Since the 1930s, Peperomia has been sold as houseplants, largely due to their lower-light needs, smaller size, and succulent tendency.
Grown for its amazing foliage, peperomia can range from bushy to trailing, upright or cascading, with a variety of colors (red, green, grey, cream or variegated) and leaf shapes (thick, plump, smooth, rippled or shiny). With this plant, one can create eye-catching arrangements for small home spaces.
photo credit: National Garden Bureau
The care of peperomias depends on the species or cultivar chosen. All of them are a bit succulent, so watch the watering routine closely, putting your finger in the soil to monitor the top 50% of the soil and not wanting it too wet. Liking tighter spaces, it can be planted in a snug pot with a fast-draining potting medium, adding perlite and/or orchid bark for best results. Also, clay pots work well as water escapes through the porous pot sides. Generally, plants with thick, fleshy leaf variegation will stay brighter in a higher light situation. (See website below for descriptions of popular varieties.)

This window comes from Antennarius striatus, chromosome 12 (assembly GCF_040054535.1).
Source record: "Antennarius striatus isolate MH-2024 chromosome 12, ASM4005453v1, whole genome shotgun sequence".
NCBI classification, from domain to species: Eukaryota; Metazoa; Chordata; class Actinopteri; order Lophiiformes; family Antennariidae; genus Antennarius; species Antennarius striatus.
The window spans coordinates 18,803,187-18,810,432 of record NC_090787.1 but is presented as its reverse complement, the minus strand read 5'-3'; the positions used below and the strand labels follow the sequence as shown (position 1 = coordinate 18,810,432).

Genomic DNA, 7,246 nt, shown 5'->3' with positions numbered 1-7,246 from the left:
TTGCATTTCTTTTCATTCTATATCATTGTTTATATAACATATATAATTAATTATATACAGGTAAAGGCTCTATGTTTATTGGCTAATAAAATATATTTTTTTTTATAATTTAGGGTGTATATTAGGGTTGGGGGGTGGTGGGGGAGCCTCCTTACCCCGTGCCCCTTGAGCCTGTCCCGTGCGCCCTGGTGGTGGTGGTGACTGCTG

Within the Piperaceae family that provides the pepper spice in our foods, Peperomia, however, is not for human or pet consumption.
Credit to https://ngb.org/year-of-the-peperomia/
Blog written by: Vicki Gee-Treft, Master Gardener Volunteer
|North Country MGV